8. I include the montage as a means to return to point 6, Namond. The images unfold, giving a sense of where our characters (those who survive season four) will go next (the universe of The Wire is never static; our characters are always in motion). The montage settles (about 4:40 in the video above) to rest on Namond, working on his homework, clearly more comfortable if not at ease in his new life with the Colvins. A family embraces on the porch of the house behind the Colvin house, signaling that Namond has finally arrived in an institution that can protect and foster and nourish him—a loving family. A reminder of his old life as a corner boy enters  the scene as the young car thief Donut pulls up, smiling; there’s an implicit offer to return to the corner life here. Then Donut blazes through a stop sign, almost causing a wreck. Namond’s troubled face signals that he’s learned something, but it also twists into a small grin. The shot lingers on the crossroads: open possibility, but also the burden of choice.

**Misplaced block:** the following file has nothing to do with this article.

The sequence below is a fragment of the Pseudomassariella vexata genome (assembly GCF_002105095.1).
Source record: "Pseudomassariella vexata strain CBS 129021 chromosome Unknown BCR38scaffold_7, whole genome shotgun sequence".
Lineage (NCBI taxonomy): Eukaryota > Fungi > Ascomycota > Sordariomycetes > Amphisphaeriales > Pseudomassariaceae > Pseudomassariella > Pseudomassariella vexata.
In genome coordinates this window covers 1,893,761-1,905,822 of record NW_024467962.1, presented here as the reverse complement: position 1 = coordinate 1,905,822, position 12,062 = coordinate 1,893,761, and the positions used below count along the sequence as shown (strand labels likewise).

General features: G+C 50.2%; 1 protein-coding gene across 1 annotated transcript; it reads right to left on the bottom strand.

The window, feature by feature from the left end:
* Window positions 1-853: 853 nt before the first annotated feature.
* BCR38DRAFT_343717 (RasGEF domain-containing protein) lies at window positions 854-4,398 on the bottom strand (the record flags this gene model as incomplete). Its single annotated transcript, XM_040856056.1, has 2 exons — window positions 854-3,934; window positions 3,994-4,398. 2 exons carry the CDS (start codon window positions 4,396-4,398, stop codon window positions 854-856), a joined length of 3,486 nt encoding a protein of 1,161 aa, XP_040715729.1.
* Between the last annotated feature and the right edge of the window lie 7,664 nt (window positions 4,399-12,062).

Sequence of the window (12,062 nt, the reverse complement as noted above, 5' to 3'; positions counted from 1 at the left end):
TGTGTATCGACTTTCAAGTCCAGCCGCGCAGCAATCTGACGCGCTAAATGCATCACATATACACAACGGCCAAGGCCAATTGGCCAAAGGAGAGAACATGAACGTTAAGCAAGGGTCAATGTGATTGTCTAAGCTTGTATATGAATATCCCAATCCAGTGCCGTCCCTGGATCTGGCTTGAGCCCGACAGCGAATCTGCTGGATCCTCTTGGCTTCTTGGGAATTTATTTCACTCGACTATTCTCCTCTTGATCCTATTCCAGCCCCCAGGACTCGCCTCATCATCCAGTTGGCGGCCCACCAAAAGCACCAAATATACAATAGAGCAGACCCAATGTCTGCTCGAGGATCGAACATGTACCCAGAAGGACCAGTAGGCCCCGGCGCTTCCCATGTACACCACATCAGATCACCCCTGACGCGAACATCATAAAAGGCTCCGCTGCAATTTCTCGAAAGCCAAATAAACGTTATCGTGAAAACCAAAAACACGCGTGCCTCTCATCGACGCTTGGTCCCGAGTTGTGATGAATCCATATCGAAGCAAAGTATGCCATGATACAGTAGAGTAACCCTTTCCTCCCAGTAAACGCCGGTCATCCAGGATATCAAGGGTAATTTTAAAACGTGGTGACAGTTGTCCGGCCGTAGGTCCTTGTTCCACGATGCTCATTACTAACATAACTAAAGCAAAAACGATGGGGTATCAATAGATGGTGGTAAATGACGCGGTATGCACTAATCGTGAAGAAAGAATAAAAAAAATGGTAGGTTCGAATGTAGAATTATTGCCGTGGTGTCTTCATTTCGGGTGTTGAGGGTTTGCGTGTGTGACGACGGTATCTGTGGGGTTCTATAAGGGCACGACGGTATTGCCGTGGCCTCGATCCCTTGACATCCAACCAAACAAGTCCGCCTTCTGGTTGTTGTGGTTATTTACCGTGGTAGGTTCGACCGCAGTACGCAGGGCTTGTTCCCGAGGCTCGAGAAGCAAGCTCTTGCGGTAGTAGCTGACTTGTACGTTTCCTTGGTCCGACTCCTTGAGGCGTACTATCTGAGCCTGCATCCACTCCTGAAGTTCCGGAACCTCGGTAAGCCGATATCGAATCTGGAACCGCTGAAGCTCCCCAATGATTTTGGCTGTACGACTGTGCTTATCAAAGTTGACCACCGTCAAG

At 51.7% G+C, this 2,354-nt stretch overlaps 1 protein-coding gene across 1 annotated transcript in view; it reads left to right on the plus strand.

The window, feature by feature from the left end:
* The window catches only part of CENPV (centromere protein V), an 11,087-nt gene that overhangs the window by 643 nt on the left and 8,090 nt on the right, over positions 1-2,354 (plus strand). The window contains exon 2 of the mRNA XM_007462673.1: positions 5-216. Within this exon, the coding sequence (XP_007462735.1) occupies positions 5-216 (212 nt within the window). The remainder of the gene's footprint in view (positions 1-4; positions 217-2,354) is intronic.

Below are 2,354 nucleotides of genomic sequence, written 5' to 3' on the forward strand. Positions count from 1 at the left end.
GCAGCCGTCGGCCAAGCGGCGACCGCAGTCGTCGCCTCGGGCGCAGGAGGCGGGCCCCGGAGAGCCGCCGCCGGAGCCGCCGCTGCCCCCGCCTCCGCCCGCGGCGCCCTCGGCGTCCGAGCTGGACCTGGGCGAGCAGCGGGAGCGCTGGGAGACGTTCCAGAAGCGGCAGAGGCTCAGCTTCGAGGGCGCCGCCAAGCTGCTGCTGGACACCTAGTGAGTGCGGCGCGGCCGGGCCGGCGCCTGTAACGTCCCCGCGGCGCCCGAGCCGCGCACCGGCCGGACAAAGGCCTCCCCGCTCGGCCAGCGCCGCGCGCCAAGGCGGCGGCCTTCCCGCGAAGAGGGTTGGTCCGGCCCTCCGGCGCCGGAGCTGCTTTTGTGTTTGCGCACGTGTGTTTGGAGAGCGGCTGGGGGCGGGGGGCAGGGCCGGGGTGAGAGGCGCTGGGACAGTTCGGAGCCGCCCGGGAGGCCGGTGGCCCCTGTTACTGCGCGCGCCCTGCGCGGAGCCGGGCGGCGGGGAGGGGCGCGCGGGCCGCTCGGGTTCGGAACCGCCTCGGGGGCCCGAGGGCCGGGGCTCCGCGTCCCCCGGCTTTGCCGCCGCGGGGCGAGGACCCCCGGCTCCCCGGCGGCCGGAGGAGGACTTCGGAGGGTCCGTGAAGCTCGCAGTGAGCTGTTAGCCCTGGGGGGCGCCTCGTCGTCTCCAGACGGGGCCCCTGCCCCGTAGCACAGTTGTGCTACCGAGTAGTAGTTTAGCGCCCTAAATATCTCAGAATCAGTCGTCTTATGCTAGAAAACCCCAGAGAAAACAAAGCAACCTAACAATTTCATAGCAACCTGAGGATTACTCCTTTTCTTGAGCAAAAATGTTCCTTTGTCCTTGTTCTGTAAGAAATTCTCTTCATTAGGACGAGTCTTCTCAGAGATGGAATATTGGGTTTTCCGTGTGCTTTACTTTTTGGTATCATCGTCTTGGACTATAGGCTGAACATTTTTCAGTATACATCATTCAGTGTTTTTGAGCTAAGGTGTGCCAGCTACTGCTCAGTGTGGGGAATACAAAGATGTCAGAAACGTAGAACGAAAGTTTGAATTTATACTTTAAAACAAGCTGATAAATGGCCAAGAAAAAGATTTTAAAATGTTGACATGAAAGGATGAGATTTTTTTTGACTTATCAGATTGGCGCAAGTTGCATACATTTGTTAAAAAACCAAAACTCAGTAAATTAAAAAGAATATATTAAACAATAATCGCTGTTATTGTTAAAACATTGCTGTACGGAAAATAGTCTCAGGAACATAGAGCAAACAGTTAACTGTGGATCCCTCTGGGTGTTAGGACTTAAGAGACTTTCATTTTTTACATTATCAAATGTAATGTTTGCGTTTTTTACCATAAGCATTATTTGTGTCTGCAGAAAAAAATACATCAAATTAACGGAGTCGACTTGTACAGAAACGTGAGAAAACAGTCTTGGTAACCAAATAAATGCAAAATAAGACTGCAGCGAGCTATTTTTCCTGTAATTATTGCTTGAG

9. (Parenthetical personal anecdote that illustrates why season four is, for me, easily the most emotionally affecting entry in The Wire:

For seven years I taught at an inner city high school that was plagued by low test scores, low student interest, and violence. The school’s population was about 95% black, with most students receiving free or reduced lunch. I was still working at this school when I first saw The Wire’s Edward J. Tilghman Middle School, and although the depiction was hyperbolic in places, the general tone of chaos and apathy was not at all unfamiliar to me. There were fights at my school. Brawls. Gang violence. Murders even—student-on-student murders that still haunt me today (these didn’t happen on campus, but they were still our students). I recall one day leaving early—I had fourth period planning and my principal allowed me to leave once a week to attend a graduate school course—and being stunned to see two swat trucks pull up around the school and unload teams of militarized police.